Canada’s falling dollar may continue to make companies attractive opportunities for foreign investors
The agreement that could see Quebec-based home improvement chain Rona Inc. acquired by U.S. rival Lowe’s is the latest attempt by a foreign investor to scoop up a Canadian business — a list that may grow longer with the lower loonie.
Canada’s cheap dollar stood at 72 cents US Wednesday morning, up from as low as 68.7 cents in January. Mooresville, N.C.-based Lowe’s stock closed Tuesday at $71.87 US on the New York Stock Exchange.
On Wednesday, Lowe’s and Rona said each company’s board of directors had unanimously approved the $.3.2-billion Cdn acquisition, which still must get approved by the various regulatory bodies and shareholders for it to proceed.
Here are some of the standout purchases over the last decade of Canadian companies by foreign interests:
Nexen, a Calgary-based oil and gas producer, was sold in 2013 to China National Offshore Oil Co. (CNOOC) for $15.1 billion ($21 billion Cdn today) — a deal the Wall Street Journal called a “poorly timed call on oil prices,” which have since plummeted.
Tim Hortons was bought by Brazil-based 3G Capital, which also owns Burger King, in 2014 in a deal that valued Tim Hortons at $12.5 billion. It was the second takeover for Tims, which had been sold to Wendy’s in 1995 and then spun off as a separate publicly traded company in 2006.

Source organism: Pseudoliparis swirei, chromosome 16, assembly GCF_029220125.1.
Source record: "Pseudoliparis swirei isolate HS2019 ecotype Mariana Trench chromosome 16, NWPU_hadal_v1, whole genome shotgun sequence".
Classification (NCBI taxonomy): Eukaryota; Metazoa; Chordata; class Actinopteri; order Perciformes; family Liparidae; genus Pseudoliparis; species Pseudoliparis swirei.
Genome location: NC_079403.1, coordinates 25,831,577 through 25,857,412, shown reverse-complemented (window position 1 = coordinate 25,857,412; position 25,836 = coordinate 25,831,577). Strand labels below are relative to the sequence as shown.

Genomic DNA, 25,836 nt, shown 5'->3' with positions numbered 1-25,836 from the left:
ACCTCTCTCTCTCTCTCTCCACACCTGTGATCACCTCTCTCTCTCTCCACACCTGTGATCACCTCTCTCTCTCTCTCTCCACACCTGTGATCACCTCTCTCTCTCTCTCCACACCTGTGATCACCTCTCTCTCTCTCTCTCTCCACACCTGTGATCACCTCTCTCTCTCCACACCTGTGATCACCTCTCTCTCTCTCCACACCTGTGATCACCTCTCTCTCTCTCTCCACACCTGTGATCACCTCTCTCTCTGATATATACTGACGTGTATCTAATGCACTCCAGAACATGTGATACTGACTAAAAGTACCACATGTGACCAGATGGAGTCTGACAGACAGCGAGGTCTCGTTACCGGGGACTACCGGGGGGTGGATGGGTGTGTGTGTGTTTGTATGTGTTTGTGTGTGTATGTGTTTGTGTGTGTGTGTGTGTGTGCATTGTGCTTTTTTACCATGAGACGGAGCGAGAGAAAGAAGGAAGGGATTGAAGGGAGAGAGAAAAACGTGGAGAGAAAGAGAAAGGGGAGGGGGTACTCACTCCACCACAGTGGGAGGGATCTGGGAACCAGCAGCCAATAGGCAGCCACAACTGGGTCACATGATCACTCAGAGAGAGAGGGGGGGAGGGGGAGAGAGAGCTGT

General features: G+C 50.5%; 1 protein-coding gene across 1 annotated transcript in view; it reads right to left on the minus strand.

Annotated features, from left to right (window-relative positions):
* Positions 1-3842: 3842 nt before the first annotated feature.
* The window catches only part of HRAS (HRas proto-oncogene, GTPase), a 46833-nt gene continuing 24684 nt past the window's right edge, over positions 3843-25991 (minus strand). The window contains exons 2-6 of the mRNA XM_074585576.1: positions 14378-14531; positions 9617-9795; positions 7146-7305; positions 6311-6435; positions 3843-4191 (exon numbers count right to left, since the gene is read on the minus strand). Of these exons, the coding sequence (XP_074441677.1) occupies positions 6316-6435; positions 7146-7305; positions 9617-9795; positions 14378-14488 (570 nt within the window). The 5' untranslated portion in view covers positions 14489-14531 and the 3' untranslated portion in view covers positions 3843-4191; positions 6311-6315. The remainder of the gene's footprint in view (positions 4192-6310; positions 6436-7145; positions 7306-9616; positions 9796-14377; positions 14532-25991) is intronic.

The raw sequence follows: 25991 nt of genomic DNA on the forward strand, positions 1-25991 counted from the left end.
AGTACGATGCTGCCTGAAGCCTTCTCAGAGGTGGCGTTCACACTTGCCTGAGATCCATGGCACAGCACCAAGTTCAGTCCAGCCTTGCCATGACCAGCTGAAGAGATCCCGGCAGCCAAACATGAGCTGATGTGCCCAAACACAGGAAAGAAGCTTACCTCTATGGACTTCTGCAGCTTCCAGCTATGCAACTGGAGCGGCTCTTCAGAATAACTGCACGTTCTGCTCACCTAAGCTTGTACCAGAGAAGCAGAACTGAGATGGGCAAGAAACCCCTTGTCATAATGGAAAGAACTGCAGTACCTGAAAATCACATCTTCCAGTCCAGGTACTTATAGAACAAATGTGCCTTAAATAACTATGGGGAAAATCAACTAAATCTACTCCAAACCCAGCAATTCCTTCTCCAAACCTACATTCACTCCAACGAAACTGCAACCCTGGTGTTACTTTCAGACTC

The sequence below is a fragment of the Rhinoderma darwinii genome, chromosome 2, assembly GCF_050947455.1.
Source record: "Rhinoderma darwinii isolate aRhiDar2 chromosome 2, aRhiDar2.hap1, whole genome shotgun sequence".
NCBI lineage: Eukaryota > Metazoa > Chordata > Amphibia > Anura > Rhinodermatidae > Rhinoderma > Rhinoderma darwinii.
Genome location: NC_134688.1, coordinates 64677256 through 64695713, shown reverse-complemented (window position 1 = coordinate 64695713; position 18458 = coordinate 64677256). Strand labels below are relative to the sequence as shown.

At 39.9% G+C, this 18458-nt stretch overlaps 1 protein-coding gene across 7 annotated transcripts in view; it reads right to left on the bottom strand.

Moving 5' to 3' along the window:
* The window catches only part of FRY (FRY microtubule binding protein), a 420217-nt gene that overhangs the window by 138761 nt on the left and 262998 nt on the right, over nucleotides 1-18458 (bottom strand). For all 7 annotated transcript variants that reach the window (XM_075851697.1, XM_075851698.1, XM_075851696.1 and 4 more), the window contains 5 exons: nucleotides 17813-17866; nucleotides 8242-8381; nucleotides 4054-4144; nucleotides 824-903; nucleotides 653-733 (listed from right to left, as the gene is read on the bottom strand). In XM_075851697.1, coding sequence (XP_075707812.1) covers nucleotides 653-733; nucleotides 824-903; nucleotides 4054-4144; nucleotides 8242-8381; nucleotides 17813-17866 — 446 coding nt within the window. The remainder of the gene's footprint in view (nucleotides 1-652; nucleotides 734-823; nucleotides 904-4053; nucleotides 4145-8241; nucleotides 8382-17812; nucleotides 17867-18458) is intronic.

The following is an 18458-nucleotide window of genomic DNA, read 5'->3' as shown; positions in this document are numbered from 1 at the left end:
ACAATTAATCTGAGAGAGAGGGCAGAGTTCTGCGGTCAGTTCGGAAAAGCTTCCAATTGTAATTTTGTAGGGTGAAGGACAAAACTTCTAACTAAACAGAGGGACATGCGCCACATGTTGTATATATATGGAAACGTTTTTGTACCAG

Toronto-based Inco, the world’s second-largest nickel producer, was sold to Brazilian mining giant Vale for $19.4 billion in 2006.
British-Australian miner Rio Tinto took over Canadian aluminum giant Alcan in a $38-billion US ($52.9 billion Cdn today) deal in 2007. The friendly agreement thwarted a takeover attempt by U.S. rival Alcoa.
U.S. Steel Corp. took over Canadian steel-maker Stelco in 2007. The federal government later sued U.S. Steel, saying the company failed to live up to promises it made to maintain investment in Canada. A settlement was reached in December 2011 under which U.S. Steel would maintain Canadian operations until at least 2015 and make a further investment of $40.7 million.
Hudson’s Bay Company was sold to U.S. investor Jerry Zucker in 2006 for $1.1 billion in a hostile takeover, the Globe and Mail reported. After Zucker’s death, U.S. private equity company NRDC Equity Partners took over the retailer in 2008, acquiring the 80 per cent it didn’t already own. Hudson’s Bay was listed as a public company again in 2012, still controlled by NRDC.
Swiss company Xstrata acquired Toronto-based copper and nickel mining company Falconbridge in a 2006 deal that valued the company at about $24.1 billion.
Graphics chipmaker ATI Technologies based in Markham, Ont., was bought by U.S. company Advanced Micro Devices in October 2006 in a deal valued then at $5.6 billion US ($7.8 billion Cdn today).
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